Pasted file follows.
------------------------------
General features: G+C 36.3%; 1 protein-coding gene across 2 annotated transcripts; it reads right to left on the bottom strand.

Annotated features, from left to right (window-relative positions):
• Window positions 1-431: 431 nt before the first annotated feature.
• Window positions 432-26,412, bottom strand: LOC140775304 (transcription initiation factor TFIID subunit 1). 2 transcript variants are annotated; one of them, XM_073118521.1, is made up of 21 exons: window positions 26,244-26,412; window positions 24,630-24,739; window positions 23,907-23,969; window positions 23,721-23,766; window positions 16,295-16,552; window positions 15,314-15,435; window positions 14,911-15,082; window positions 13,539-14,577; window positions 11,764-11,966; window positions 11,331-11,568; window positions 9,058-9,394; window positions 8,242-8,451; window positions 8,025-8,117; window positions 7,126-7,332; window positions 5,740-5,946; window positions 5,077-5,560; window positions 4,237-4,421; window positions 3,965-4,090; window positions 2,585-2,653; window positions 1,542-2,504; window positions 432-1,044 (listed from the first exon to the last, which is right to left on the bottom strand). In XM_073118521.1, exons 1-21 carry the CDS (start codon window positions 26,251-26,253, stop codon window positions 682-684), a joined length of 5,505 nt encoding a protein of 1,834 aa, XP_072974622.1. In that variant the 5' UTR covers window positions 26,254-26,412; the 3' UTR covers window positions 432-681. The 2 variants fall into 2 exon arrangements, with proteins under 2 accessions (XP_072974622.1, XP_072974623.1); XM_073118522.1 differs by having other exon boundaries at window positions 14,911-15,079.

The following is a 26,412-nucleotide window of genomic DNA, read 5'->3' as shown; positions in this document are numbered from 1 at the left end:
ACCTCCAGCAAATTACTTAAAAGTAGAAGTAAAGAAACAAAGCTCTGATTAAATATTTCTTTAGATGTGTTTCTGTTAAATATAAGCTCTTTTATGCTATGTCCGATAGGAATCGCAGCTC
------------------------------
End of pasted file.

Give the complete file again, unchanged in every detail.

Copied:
General features: G+C 36.3%; 1 protein-coding gene across 2 annotated transcripts; it reads right to left on the bottom strand.

Annotated features, from left to right (window-relative positions):
• Window positions 1-431: 431 nt before the first annotated feature.
• Window positions 432-26,412, bottom strand: LOC140775304 (transcription initiation factor TFIID subunit 1). 2 transcript variants are annotated; one of them, XM_073118521.1, is made up of 21 exons: window positions 26,244-26,412; window positions 24,630-24,739; window positions 23,907-23,969; window positions 23,721-23,766; window positions 16,295-16,552; window positions 15,314-15,435; window positions 14,911-15,082; window positions 13,539-14,577; window positions 11,764-11,966; window positions 11,331-11,568; window positions 9,058-9,394; window positions 8,242-8,451; window positions 8,025-8,117; window positions 7,126-7,332; window positions 5,740-5,946; window positions 5,077-5,560; window positions 4,237-4,421; window positions 3,965-4,090; window positions 2,585-2,653; window positions 1,542-2,504; window positions 432-1,044 (listed from the first exon to the last, which is right to left on the bottom strand). In XM_073118521.1, exons 1-21 carry the CDS (start codon window positions 26,251-26,253, stop codon window positions 682-684), a joined length of 5,505 nt encoding a protein of 1,834 aa, XP_072974622.1. In that variant the 5' UTR covers window positions 26,254-26,412; the 3' UTR covers window positions 432-681. The 2 variants fall into 2 exon arrangements, with proteins under 2 accessions (XP_072974622.1, XP_072974623.1); XM_073118522.1 differs by having other exon boundaries at window positions 14,911-15,079.

The following is a 26,412-nucleotide window of genomic DNA, read 5'->3' as shown; positions in this document are numbered from 1 at the left end:
ACCTCCAGCAAATTACTTAAAAGTAGAAGTAAAGAAACAAAGCTCTGATTAAATATTTCTTTAGATGTGTTTCTGTTAAATATAAGCTCTTTTATGCTATGTCCGATAGGAATCGCAGCTC